The Pentagon’s ‘Encyclopedia of Ethical Failure’

A colleague recently sent me an article written by Matthew Gault about a “hilarious — and infuriating — database of the government’s ethical shortcomings”.  An earlier version of this story was published in November 2014 by the magazine War Is Boring.

Just like in the infamous “Laglag Bala” scandal involving personnel of the Ninoy Aquino International Airport and the Department of Transportation’s Office for Transportation Security (OTS), one can deduce the big difference between public officials of the Philippines and the United States.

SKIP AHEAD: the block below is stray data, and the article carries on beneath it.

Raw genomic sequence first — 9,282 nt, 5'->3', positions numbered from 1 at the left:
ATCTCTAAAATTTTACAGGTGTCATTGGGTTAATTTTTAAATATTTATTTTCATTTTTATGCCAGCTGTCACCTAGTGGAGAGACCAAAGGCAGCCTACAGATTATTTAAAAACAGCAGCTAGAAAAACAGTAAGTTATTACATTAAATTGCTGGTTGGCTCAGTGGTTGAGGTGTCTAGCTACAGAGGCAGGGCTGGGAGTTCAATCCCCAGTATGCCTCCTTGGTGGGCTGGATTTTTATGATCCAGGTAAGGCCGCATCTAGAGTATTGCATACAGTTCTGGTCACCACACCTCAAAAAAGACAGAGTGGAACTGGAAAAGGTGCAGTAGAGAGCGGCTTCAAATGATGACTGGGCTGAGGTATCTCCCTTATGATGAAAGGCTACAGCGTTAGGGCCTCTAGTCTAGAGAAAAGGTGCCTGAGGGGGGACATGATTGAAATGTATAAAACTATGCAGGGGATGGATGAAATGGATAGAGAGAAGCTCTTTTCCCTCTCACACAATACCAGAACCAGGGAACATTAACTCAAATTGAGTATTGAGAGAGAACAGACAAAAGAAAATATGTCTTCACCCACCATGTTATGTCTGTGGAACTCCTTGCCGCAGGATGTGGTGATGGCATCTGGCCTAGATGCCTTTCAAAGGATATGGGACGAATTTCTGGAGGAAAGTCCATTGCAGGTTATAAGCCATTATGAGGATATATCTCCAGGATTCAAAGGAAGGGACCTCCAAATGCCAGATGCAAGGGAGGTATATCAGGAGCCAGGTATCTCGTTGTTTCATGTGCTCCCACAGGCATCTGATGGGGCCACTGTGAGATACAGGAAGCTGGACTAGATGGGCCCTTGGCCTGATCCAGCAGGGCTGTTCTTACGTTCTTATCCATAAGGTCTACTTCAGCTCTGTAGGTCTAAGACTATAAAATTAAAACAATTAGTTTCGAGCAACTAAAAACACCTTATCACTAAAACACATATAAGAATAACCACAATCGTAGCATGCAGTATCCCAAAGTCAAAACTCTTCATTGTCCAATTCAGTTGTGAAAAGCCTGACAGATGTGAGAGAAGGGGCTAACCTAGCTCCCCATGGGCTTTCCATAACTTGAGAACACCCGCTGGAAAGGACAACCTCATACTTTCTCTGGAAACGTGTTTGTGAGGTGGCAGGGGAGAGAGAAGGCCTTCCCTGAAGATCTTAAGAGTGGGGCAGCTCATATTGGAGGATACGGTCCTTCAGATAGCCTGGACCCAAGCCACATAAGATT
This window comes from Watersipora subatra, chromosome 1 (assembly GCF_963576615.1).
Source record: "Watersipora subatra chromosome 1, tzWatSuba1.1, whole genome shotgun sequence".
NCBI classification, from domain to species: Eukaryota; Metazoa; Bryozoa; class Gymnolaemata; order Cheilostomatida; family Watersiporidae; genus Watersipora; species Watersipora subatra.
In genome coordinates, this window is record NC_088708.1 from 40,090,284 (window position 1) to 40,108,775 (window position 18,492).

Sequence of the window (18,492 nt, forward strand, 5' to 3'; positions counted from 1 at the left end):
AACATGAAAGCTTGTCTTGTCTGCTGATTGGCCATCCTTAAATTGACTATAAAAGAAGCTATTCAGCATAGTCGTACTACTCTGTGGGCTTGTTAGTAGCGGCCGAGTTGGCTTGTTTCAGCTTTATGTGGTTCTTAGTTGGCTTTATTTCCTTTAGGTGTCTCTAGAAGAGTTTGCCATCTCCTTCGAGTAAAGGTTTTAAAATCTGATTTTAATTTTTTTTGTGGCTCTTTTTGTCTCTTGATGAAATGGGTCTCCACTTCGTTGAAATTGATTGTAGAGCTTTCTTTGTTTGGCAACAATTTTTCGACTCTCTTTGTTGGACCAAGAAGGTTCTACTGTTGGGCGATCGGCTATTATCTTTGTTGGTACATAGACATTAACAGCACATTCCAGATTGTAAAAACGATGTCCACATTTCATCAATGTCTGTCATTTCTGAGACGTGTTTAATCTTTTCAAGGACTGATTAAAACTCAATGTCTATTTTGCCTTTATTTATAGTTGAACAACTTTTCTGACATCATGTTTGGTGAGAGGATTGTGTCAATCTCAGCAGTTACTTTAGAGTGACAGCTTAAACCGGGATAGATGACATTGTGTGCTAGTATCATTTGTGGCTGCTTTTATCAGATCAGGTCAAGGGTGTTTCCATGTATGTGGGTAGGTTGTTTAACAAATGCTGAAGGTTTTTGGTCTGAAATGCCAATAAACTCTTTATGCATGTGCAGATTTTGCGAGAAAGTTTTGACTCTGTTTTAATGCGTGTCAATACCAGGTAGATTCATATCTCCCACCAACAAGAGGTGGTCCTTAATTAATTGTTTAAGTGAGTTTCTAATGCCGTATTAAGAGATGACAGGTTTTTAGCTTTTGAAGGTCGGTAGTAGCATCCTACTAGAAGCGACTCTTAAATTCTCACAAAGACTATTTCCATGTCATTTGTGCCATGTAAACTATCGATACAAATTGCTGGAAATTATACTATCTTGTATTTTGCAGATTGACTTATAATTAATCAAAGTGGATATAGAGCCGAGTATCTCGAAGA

Here in the Philippines we wondered why no apparent action was taken against those responsible for airport security, and instead, airport and OTS officials kept on giving excuses.  In the United States (and many other countries that had anomalies in their security functions that included theft of items in passenger baggage, the anomalies reach the media for one reason – the agencies themselves reported the cases because they uncovered the anomalies and apprehended – and charged the culprits in court or otherwise took other drastic measures against them.  I learned that the US Transportation Security Administration (TSA) did so in more than 300 cases.

By the way, at the height of the scandal, we tabled in the Maritime Forum possible similar cases in maritime ports and transport, and came out virtually nil.  Perhaps checking for small items is not seriously done?  Or should we just congratulate the agencies involved?